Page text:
A respiratory medicine specialist, Leung Chi-chiu, said on Wednesday that the authorities should only consider allowing people to stop wearing masks outdoors a couple of weeks after the Lunar New Year holidays, while indoor masking must stay for now.
His comments come as officials consider their next steps on pandemic regulations, with health minister Lo Chung-mau telling Commercial Radio that there's a chance that the remaining anti-Covid measures could be relaxed after the holiday period.
Leung said in response that he thinks any relaxation should be done in a gradual and orderly manner.
"One thing [the authorities] have to be careful with [is], there's still a risk of short-distance transmission outdoors. There are many people gathering during the Lunar New Year activities," he said on an RTHK programme.
"It's best to wait a couple of weeks after the holidays before officials consider relaxing the outdoor mask orders."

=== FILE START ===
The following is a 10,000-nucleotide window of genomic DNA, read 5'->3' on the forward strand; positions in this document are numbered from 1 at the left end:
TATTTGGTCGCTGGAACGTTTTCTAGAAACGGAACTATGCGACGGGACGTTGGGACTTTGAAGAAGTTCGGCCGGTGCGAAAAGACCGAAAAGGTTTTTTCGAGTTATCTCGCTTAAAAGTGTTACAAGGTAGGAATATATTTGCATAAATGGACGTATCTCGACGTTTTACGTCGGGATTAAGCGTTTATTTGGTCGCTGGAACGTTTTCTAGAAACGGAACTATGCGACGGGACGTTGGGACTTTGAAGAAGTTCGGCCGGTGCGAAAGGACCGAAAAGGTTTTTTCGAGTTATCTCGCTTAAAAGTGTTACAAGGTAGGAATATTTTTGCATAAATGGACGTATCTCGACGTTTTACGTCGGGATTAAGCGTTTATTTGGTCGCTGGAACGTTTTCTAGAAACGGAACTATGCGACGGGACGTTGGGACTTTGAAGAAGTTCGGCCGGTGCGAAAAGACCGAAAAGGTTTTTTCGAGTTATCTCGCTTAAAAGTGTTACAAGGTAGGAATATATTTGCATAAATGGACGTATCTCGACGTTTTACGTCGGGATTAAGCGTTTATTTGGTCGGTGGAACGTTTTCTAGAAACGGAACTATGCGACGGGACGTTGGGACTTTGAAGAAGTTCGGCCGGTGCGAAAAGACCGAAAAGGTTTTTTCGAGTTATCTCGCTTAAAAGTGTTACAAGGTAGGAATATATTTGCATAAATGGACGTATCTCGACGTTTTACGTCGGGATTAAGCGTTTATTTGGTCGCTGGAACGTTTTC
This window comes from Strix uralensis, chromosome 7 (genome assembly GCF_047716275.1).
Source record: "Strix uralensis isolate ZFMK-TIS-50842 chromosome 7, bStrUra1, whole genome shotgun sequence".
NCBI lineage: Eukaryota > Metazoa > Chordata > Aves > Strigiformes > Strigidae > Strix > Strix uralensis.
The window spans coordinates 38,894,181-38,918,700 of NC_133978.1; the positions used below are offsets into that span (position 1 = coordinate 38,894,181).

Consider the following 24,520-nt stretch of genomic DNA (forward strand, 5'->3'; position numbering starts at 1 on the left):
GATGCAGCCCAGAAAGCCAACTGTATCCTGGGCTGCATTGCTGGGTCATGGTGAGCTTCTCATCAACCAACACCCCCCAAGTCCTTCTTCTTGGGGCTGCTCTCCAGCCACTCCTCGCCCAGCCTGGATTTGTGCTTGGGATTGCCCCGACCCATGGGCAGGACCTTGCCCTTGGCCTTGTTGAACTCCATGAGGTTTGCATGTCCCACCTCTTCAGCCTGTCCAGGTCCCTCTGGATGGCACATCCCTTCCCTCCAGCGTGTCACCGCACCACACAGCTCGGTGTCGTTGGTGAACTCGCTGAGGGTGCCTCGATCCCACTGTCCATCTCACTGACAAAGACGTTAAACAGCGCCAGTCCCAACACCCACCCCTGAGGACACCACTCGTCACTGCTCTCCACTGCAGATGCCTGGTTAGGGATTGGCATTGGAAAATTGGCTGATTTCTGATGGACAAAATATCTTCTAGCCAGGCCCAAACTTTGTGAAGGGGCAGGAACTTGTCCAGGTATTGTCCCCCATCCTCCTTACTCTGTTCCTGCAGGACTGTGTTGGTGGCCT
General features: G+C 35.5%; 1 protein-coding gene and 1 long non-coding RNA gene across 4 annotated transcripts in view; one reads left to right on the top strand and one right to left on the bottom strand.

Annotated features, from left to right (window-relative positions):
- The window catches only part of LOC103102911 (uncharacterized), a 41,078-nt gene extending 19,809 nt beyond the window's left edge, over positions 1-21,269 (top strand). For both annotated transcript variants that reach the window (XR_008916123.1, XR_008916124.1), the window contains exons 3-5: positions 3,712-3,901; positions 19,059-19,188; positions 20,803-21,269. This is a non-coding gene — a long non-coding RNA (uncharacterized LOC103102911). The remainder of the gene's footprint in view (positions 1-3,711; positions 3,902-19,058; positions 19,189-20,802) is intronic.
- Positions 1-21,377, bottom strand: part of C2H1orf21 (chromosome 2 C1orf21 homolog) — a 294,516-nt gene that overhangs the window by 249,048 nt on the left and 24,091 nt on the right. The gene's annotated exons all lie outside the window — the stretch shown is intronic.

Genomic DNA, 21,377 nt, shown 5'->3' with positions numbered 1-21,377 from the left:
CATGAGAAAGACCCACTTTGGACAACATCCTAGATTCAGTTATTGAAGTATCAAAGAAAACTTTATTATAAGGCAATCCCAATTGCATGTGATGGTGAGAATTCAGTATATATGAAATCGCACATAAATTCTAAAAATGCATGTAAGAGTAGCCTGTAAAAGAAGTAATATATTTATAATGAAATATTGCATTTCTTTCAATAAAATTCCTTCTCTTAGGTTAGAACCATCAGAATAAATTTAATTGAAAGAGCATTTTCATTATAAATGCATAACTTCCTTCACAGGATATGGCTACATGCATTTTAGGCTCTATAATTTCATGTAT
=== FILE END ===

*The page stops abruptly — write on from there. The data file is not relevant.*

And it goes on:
Leung said officials need to think carefully before allowing people to go without masks indoors, noting that transmission is much more likely in indoor settings, and any change in those rules should wait until after the winter, when the peak in hospital admissions has passed.
Speaking on Tuesday another expert, University of Hong Kong microbiologist Ho Pak-leung, urged the government to axe the remaining Covid restrictions, including ending compulsory mask wearing outdoors, saying the SAR had entered what he called a "post-pandemic era".
However Leung said that while the daily caseloads have been on a downward trend, it was possible more people would need hospital treatment for Covid after joining gatherings over the holiday.
But he said that a requirement for people to take nucleic acid tests before going to and from the mainland could be dropped as soon as possible, saying that the epidemic situation on the mainland has gone past its peak.
Asked about a recommendation from American health authorities that people have a Covid vaccine injection every year, Leung said most people can consider getting a jab before every winter, while elderly people may need a booster every six months because their immunity wanes faster.